'MEMES in Switzerland

Medieval and Early Modern English Studies in Switzerland

Medieval and early modern English studies have traditionally played an important role in the curricula and scholarship of most English departments. Distinguished medievalists and early modern scholars who have taught in this country in the recent and distant past include Basel's Rudolf Stamm and Balz Engler, Berne's Otto Funke and Gustav Ungerer, Fribourg's Anthony Mortimer, Geneva's Paul Beekman Taylor, George Steiner and Richard Waswo, Neuchâtel's Adrien Bonjour and Zürich's Brian Gibbons and Ernst Leisi, as well as the ETH's Brian Vickers - to name only them. A comprehensive listing of 'Swiss' scholars in the field will hopefully become available soon, and will no doubt provide grounds for admiration and nostalgia.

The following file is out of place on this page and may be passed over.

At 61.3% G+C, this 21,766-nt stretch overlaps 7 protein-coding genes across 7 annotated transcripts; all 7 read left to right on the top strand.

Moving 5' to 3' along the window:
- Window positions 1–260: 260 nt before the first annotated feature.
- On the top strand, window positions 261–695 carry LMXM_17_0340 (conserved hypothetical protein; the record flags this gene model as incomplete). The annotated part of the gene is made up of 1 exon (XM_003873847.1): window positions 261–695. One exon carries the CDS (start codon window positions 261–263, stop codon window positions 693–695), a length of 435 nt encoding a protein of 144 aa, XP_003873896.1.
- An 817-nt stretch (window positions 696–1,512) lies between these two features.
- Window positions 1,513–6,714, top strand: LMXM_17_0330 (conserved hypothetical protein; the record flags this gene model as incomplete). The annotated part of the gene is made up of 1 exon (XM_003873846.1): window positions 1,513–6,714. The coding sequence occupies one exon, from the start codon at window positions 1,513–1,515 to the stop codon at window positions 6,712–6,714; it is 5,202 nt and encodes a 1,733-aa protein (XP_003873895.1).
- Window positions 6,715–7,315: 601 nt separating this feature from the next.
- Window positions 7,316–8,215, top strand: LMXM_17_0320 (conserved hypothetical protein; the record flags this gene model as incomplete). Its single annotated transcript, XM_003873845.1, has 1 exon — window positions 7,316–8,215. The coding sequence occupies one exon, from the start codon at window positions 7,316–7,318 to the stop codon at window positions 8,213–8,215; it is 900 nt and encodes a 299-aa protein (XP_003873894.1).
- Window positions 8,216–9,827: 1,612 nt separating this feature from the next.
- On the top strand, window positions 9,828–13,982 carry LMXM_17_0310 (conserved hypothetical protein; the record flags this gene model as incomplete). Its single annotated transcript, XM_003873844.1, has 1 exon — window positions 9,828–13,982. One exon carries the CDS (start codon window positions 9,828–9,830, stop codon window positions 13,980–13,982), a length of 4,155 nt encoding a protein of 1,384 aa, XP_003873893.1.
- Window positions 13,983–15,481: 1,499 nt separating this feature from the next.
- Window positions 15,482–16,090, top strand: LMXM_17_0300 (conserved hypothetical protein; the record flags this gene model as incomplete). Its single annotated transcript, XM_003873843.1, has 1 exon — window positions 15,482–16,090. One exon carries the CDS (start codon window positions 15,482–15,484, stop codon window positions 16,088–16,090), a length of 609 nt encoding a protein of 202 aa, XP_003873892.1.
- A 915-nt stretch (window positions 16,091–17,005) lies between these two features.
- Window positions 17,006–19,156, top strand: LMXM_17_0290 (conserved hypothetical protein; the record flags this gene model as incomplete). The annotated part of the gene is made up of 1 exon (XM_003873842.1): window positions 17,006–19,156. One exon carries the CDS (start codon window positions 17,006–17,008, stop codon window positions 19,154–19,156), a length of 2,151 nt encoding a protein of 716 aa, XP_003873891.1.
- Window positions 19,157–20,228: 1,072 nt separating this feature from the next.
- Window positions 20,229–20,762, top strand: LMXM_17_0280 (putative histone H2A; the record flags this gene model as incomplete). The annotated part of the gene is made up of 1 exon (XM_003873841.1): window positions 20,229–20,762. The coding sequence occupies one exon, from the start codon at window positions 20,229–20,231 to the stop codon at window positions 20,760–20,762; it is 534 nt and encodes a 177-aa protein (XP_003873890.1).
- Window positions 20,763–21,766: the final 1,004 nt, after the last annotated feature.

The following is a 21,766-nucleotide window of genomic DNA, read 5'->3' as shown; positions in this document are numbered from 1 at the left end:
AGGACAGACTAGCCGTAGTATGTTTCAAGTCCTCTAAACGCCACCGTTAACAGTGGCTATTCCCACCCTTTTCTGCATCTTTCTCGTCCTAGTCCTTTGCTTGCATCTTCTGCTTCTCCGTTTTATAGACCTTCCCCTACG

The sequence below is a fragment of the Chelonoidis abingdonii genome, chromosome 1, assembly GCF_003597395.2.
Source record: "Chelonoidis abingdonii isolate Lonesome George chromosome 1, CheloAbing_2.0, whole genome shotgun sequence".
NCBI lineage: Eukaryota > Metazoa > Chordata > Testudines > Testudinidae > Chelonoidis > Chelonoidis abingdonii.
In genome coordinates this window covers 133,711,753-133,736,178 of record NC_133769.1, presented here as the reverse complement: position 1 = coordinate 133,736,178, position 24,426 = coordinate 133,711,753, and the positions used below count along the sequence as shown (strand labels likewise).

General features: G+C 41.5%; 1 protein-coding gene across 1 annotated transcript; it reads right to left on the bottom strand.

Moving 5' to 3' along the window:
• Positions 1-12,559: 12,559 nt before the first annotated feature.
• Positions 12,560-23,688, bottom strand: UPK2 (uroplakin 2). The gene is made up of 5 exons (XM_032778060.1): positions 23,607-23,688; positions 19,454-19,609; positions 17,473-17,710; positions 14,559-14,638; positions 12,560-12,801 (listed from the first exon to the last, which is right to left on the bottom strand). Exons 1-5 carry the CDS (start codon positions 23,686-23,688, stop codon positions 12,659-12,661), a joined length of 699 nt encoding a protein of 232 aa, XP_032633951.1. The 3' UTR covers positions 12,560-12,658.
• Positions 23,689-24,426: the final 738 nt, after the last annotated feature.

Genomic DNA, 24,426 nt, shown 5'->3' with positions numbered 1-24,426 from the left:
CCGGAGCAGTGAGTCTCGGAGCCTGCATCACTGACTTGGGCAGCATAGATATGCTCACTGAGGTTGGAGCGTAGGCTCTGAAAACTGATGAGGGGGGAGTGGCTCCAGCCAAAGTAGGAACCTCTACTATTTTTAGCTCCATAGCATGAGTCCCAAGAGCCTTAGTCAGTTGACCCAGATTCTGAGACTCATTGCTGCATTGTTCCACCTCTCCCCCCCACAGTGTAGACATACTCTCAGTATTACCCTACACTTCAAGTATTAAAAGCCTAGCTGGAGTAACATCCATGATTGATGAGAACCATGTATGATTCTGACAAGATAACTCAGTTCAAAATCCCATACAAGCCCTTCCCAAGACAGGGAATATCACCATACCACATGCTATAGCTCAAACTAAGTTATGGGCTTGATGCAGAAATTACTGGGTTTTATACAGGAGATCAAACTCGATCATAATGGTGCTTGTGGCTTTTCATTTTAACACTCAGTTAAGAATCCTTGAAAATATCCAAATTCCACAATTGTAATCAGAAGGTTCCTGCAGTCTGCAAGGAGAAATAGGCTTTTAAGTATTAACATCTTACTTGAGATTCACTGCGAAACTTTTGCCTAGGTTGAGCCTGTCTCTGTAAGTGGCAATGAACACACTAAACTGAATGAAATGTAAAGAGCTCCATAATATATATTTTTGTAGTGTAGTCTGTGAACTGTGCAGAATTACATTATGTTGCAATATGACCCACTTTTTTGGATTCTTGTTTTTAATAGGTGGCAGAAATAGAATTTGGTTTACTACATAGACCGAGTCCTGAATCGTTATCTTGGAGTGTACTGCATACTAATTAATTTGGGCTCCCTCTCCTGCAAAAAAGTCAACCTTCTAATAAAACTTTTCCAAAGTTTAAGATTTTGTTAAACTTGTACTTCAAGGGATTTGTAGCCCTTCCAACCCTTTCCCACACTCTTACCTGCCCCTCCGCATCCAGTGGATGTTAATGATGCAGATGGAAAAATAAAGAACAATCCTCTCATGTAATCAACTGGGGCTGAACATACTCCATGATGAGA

Medieval and early modern English studies have for the most part not just 'survived' the so-called Bologna reforms, but can even be said to have gained renewed momentum as a result of recent professorial appointments. With these appointments comes the promise of a new generation of medieval and early modern English scholars in the form a lively community of doctoral students and post-doctoral researchers.


The following English departments in Switzerland offer students possibilities of specializing in our fields: Berne (MA in Medieval and Early Modern English Literature), Basel, Fribourg and Geneva (specialization in medieval and/or early modern possible within English MA), Neuchâtel (specialization in medieval and/or early modern possible within Literature MA), Lausanne and Zürich (interdisciplinary MA in medieval studies or specialization possible within English MA). For more information, please consult the home pages of the relevant departments.

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